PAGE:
Philippe Gilbert (Quick-Step Floors) already knew his Tour de France was over before he was diagnosed with a fracture to his left kneecap on Tuesday evening. The Belgian was on the attack from a breakaway on stage 16, descending the treacherous Col de Portet d'Aspet, when he misjudged a bend and ran into a low stone wall before cartwheeling over the edge to the ground three metres below.
His team confirmed that he sustained a "fracture on the lateral pole of his left patella" and on Wednesday issued an update that he would be off his bike for "a few weeks" and out of competition for at least six weeks.
However, considering the death of Fabio Casartelli on the same descent 23 years ago, Gilbert knew his crash could have ended much worse.
"First of all, I want to say that I’m happy to be here after that tough moment," Gilbert said in a team press release. "I landed pretty hard on some stones, and initially didn’t want to move, but someone from Mavic came and helped me stand up and crawl back from that ravine."
The cycling world breathed a sigh of relief when Gilbert stood on the roadside and gave the thumbs up to the television camera, but after he finished the stage and was examined in the medical truck, he knew he would not continue on stage 17.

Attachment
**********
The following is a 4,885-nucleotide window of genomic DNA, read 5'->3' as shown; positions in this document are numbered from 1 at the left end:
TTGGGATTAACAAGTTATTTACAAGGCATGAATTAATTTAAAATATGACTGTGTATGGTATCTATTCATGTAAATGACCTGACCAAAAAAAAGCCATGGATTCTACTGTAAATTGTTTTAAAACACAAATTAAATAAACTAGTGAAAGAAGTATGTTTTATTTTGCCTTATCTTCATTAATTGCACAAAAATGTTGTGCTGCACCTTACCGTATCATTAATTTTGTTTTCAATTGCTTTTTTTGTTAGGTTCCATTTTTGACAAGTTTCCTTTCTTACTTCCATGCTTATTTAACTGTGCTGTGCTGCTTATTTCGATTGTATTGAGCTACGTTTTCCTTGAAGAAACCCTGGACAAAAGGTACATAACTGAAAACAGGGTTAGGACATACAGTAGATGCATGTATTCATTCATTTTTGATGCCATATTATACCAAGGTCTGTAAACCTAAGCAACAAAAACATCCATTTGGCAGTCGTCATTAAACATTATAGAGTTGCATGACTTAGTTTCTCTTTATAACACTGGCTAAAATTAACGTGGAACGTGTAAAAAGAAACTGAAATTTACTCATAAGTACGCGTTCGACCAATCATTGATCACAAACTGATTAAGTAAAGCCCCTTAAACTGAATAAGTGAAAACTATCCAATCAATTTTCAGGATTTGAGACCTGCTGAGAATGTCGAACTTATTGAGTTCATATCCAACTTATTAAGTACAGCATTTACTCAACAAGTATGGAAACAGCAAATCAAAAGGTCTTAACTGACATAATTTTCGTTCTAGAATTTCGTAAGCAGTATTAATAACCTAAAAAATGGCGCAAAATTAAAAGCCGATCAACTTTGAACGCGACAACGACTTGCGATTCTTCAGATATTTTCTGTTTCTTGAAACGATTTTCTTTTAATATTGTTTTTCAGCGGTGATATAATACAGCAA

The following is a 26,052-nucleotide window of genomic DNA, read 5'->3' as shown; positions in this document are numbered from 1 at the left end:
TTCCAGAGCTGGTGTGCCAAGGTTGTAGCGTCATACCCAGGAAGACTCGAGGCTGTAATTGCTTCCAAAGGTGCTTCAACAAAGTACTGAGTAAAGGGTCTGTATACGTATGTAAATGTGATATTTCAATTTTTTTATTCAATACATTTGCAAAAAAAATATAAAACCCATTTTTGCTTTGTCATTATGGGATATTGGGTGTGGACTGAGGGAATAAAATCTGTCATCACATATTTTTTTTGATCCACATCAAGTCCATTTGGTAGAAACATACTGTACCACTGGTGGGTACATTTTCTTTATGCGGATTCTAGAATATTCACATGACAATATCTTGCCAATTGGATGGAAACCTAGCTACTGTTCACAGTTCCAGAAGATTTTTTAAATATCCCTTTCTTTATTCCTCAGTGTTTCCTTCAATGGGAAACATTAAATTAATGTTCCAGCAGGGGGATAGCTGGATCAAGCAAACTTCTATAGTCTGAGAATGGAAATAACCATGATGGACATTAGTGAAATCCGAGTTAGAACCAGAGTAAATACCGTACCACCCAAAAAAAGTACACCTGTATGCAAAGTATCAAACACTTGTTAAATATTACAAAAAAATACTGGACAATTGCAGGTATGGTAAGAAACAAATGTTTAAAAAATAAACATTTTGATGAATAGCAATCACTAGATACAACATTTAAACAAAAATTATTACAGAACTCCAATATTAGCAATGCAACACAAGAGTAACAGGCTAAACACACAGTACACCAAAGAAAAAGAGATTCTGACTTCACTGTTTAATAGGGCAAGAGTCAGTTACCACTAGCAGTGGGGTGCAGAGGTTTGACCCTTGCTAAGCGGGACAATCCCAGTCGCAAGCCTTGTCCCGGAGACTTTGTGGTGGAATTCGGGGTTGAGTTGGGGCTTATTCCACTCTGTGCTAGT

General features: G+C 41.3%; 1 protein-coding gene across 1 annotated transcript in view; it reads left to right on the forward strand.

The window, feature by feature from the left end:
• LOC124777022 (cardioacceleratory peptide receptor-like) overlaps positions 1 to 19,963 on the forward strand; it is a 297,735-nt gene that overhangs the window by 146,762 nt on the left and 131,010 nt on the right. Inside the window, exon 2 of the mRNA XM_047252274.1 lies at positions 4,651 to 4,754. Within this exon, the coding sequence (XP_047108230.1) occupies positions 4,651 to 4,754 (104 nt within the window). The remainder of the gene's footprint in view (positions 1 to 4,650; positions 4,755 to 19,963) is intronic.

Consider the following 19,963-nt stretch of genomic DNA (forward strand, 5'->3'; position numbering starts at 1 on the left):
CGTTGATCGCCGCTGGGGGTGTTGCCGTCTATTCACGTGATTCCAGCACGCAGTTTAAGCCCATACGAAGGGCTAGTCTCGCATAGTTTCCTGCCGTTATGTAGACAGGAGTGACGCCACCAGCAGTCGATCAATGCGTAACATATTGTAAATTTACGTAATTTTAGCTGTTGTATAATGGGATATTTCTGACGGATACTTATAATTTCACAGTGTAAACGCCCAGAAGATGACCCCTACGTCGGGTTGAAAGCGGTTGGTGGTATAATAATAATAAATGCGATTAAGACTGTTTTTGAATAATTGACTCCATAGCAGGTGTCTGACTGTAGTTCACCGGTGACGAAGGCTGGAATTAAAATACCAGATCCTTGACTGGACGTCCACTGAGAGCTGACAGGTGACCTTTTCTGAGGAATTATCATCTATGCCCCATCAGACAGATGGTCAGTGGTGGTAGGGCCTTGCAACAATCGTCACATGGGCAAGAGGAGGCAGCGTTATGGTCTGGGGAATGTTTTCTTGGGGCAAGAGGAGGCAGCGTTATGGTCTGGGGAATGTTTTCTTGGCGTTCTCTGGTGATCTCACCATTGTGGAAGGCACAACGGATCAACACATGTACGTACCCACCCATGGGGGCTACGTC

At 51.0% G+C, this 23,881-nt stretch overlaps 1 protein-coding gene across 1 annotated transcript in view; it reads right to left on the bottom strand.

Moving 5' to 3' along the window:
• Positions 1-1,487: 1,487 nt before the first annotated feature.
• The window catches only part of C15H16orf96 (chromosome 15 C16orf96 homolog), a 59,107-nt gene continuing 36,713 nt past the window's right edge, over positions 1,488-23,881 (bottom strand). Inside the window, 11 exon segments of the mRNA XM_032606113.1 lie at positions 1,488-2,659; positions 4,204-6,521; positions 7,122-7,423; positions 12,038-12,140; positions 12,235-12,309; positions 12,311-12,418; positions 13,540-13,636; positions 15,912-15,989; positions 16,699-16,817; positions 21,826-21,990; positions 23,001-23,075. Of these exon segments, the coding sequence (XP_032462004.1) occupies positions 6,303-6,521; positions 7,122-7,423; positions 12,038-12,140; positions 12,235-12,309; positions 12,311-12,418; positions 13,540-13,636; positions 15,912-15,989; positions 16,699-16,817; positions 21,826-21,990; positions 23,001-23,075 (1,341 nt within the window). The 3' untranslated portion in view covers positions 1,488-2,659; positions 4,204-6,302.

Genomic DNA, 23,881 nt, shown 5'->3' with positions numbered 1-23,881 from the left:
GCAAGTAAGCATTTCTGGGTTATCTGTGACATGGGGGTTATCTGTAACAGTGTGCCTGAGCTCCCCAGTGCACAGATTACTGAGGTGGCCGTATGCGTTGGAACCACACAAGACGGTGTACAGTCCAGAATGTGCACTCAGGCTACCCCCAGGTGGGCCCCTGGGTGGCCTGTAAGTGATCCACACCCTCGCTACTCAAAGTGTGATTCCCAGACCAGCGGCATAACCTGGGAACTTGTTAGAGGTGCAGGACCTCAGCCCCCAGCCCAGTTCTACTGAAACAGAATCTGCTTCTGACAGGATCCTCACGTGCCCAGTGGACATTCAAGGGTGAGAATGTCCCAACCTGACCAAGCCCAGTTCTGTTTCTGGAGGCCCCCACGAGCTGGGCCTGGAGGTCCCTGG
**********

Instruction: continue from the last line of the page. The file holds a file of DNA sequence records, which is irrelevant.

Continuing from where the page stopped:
"This isn't how I wanted to finish my Tour, and leaving it like this really hurts," Gilbert said. He was awarded the most combative prize for his attack, and his teammate Julian Alaphilippe claimed the stage victory, but if the Frenchman had any nerves after passing Gilbert's accident he didn't show it as he later hurtled down the Col du Portillon en route to the win.
"Seeing his bike on the ground, I got a bit scared, so I slowed down on the descent," Alaphilippe said. "It's a real pity he crashed and is now out of the Tour. He's been a huge helper for the team during the race and he deserves a lot of credit for the role played in our success."